Current projections assume that demand for residential care will continue to fall as more alternative services in the community develop. However, the demand for good quality nursing home care is expected to rise, given increased dependency levels of service users and a shift from acute hospital beds to other community bed-based or community care and support options. Torbay Council, with the CCG is currently planning to encourage more good quality care home with nursing bed development in the area, whilst discouraging the development of more care home without nursing beds.

There are some areas where we could do better in preventing the need for long term care e.g. people with mental health issues needing long-term care. Whilst the rate of clients accessing long-term support for autism or Asperger’s is significantly lower than our comparator group average (figure 9) by contrast there are higher rates of clients accessing long-term mental health support across both the 18 to 64 and the over 65 year old age groups (figure 10figure 11 and figure 12).

We seem to be managing demand comparatively well at the moment but pressures are rising (figure 13). And we often provide some sort of service more so than other similar authorities (figure 14).

We can see in figure 14 that for people aged 18 to 64 years:

  • Torbay provides more long-term support in the community than other comparable areas of the South West or England as a whole;
  • That less people receive ‘no services’ than elsewhere; and
  • Low level and short-term support or signposting to other services is comparable or better than other areas.

This performance is in line with the vision to increase the options available for people in the community so that they can stay in their own home for as long as possible.

We can see in figure 15 that for people aged 65 and over:

  • Torbay provides more long-term support in residential care in particular than the South West or England, but less than family group comparator authorities. Use of nursing care is lower. These figures may reflect lower levels of supply of good quality nursing care in the Bay and the oversupply of residential care;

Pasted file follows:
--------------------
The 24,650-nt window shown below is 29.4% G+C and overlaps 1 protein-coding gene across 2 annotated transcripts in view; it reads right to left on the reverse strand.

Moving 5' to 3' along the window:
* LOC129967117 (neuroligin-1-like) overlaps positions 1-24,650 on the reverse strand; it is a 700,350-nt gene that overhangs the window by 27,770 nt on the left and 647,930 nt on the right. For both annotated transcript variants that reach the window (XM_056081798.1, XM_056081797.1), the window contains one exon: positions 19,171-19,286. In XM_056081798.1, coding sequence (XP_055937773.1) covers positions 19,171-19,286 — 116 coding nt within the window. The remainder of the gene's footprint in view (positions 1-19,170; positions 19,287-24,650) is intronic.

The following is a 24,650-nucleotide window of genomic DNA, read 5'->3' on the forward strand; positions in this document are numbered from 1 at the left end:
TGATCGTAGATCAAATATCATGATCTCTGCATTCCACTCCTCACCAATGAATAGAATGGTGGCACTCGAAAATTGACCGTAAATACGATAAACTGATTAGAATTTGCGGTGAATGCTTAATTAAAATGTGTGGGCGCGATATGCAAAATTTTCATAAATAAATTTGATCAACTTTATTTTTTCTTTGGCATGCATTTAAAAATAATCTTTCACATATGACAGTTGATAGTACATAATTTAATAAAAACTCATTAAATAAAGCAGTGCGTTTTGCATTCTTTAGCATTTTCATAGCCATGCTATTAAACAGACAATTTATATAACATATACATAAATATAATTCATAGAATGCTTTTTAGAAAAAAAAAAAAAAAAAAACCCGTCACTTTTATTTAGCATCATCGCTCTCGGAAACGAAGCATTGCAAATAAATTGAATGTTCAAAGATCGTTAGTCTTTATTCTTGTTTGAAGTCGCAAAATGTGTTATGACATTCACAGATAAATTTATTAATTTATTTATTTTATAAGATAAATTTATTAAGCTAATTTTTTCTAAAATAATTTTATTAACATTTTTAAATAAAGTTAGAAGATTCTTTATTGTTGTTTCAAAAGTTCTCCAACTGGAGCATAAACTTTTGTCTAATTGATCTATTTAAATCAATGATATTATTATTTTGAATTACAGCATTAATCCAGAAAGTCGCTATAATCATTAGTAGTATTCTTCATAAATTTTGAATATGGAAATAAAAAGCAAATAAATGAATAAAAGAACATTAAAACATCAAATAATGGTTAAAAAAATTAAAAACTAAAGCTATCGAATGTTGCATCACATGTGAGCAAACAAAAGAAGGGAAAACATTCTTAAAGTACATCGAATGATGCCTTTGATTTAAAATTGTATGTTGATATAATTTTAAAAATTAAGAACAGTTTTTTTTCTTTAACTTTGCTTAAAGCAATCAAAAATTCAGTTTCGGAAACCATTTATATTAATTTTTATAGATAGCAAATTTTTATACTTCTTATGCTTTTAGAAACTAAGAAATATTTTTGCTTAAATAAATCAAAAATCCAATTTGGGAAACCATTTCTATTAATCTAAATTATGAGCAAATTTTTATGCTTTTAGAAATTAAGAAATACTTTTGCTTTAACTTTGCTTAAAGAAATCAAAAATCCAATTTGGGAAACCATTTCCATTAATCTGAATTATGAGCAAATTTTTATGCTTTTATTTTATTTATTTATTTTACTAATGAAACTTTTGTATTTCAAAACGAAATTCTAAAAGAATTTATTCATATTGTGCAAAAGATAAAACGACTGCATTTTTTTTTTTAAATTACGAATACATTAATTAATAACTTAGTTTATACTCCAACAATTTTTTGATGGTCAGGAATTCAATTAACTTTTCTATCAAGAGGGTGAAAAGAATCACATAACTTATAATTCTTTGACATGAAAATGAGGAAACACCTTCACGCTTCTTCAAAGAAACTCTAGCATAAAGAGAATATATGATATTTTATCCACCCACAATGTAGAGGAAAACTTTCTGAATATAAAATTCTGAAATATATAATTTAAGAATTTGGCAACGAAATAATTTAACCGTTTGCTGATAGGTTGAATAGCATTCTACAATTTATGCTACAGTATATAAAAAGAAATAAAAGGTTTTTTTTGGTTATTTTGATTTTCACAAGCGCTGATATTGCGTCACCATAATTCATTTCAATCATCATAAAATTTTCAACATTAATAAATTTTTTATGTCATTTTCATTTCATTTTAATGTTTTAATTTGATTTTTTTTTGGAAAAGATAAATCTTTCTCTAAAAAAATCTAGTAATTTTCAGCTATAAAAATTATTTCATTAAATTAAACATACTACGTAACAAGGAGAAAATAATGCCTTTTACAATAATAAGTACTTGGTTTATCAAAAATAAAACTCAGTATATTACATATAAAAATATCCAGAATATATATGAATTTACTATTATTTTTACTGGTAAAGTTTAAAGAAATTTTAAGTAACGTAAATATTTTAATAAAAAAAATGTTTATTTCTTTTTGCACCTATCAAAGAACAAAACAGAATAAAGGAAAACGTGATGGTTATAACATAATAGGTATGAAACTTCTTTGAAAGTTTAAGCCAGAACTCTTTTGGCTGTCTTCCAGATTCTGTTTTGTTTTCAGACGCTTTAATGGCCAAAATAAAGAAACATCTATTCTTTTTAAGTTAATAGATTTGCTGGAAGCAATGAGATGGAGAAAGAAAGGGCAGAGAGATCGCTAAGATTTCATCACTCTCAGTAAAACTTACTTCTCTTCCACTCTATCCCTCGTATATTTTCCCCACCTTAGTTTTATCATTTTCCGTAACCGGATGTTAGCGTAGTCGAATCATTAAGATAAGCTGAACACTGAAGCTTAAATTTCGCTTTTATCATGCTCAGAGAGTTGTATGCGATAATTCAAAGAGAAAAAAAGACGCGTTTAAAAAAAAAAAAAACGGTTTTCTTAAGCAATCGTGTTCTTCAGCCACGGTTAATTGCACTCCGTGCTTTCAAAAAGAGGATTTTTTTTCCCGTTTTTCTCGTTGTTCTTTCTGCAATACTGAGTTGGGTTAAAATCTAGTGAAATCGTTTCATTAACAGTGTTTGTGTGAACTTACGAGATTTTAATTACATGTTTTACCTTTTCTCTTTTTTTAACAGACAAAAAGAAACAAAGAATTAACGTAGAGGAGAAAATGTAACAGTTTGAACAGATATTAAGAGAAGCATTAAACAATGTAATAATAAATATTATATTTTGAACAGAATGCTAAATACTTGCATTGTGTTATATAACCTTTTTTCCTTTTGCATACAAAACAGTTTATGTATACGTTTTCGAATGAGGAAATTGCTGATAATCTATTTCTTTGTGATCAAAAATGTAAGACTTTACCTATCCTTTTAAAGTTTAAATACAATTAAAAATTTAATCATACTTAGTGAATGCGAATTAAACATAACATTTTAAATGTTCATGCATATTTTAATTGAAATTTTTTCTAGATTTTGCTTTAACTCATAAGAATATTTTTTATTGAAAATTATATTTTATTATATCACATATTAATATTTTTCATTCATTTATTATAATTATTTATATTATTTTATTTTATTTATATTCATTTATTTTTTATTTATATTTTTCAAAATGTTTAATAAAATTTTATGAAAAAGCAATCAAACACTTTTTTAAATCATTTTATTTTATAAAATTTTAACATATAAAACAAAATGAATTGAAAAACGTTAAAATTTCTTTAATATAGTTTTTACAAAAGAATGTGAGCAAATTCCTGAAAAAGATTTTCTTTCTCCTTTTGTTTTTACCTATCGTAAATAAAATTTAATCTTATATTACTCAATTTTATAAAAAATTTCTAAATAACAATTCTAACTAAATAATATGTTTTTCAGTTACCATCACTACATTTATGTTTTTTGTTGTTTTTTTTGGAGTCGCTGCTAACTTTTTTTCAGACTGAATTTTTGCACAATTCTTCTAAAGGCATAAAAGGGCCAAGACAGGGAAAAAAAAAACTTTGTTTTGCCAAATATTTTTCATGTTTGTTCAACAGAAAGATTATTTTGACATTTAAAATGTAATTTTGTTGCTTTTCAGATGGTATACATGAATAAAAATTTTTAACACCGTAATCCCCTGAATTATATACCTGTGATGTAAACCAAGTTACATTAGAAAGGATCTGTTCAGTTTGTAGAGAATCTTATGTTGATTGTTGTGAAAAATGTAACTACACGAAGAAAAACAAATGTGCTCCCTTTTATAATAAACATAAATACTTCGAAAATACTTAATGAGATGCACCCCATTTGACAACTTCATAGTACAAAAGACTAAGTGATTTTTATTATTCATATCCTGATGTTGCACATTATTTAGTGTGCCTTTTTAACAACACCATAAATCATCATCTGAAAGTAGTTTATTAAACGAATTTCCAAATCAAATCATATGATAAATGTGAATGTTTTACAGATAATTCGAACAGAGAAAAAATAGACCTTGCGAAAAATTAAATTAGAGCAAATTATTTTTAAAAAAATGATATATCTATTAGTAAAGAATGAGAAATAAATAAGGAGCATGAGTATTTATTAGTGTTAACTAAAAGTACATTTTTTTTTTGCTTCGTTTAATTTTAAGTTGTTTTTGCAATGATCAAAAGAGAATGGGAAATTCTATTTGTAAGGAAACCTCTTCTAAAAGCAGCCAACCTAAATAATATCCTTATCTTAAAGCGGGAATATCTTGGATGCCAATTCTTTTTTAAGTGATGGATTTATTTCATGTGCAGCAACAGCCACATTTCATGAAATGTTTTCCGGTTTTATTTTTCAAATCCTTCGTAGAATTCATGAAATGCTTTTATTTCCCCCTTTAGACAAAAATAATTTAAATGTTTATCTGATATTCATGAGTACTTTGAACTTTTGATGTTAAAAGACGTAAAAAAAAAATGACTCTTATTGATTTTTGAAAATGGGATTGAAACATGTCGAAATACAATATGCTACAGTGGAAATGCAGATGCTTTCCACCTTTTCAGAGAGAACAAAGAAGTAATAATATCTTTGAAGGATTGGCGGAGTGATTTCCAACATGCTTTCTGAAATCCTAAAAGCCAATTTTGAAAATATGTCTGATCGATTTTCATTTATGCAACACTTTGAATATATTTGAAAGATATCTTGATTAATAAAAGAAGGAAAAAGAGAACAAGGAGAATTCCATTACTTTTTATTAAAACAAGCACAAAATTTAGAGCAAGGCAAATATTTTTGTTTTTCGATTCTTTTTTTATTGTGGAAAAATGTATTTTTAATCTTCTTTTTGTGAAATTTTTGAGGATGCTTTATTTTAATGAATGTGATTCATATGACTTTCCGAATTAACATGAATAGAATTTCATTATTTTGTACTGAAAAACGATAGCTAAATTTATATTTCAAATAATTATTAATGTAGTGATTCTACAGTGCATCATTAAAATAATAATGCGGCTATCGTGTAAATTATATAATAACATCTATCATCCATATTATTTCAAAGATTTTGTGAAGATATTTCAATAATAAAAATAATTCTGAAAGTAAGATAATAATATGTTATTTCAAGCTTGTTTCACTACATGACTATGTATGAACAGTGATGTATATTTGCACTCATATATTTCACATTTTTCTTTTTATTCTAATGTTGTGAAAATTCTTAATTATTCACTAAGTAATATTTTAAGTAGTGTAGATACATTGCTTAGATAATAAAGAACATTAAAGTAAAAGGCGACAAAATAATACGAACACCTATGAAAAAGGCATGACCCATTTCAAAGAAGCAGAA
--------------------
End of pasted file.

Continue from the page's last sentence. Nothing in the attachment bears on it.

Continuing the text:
• That less people receive ‘no services’ than elsewhere; and
  • That levels of on-going low level support could appear to increase but short-term support to maximise independence is higher than elsewhere (in line with the vision to invest in intermediate care).

This performance is in line with the goal to increase the options available for people in the community so that they can stay in their own home for as long as possible. However, the apparent over provision of residential care and under provision of nursing care is an issue. A key issue is that alternative offers of service, like direct payments and personal budgets, need to grow so that care homes placements are not used unnecessarily.

Over the last few years the following changes have taken place in the volume of adult social care services we deliver as commissioning shifts from bed-based care to community support to allow people to stay in their own homes:

  • Use of care home placements decreased from 873 clients in April 2012 to 744 clients in December 2016, a decrease of 15% in 4.75 years. See figure 16.
Table 2: Long term care placements
Year Under 65 Over 65
2014/15 5 people (6.7 per 100,000) lower than England or other unitaries 205 people (606.3 per 100,000) lower than England or other unitaries
2015/16 12 people (16.3 per 100,000) higher than England or other unitaries 174 people (513.0 per 100,000) lower than England or other unitaries

Source: Adult Social Care Outcomes Framework, England - 2014-15 and 2015-6 Final release

This table shows that between 2014/5 and 2015/6 the number of people being moved into long-term residential care from other settings decreased for older people, but increased for people under the age of 65 per 100,000 population. 

Trends in key alternatives to bed based care

10.7% of clients receiving homecare in Torbay receive less than two hours of domiciliary care each week. This is in line with the national average of 9.1%.

32% of clients receiving domiciliary care receive in excess of ten hours of domiciliary care each week. This is below the national average of 46%. This is surprising when taking account of the reduced reliance on care home placements and could suggest that the investment in intermediate care services in the Bay are effective in supporting and working closely with complex clients.

Demand for services from self-funders

The Local Government Information Unit (LGiU) report ‘Independent Ageing 2013’ estimated that on average, 41% of people entering residential care each year are self-funders, and of those, 25% will run out of money.

The self-funding segment is a significant part of the overall care market, with an estimated £4.9 billion being spent in care homes and a further 168,000 places being ‘topped’ up with individuals’ private funds. Estimates in 2011 suggested that the home care market alone was worth around £652 million nationally.